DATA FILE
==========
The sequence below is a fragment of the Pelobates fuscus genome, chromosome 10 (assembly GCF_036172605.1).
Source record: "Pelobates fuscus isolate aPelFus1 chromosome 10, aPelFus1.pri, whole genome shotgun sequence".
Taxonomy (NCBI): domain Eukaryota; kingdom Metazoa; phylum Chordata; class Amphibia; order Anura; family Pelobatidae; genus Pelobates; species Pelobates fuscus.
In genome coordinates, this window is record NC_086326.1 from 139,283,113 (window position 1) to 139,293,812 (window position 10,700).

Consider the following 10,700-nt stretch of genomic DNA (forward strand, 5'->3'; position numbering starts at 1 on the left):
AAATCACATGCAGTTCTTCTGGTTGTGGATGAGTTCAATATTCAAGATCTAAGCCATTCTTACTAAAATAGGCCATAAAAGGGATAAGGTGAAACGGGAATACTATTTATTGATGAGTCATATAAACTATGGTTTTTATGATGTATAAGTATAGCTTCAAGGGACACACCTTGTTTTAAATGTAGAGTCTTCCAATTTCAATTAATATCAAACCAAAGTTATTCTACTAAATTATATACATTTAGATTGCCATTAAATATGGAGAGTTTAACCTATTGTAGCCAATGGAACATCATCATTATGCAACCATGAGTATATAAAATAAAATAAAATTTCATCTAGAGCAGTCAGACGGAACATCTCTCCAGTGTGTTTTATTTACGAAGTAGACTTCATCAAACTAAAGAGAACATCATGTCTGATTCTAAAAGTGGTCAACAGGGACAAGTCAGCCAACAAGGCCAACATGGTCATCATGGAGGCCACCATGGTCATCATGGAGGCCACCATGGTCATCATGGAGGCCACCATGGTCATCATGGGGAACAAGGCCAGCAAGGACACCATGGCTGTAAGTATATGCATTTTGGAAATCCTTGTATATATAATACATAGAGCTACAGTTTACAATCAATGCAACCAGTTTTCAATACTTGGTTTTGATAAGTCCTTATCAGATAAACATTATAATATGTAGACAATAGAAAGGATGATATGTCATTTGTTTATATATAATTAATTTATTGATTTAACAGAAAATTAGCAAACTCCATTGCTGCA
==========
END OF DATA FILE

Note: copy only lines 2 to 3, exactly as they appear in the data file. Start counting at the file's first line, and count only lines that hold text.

Source record: "Pelobates fuscus isolate aPelFus1 chromosome 10, aPelFus1.pri, whole genome shotgun sequence".
Taxonomy (NCBI): domain Eukaryota; kingdom Metazoa; phylum Chordata; class Amphibia; order Anura; family Pelobatidae; genus Pelobates; species Pelobates fuscus.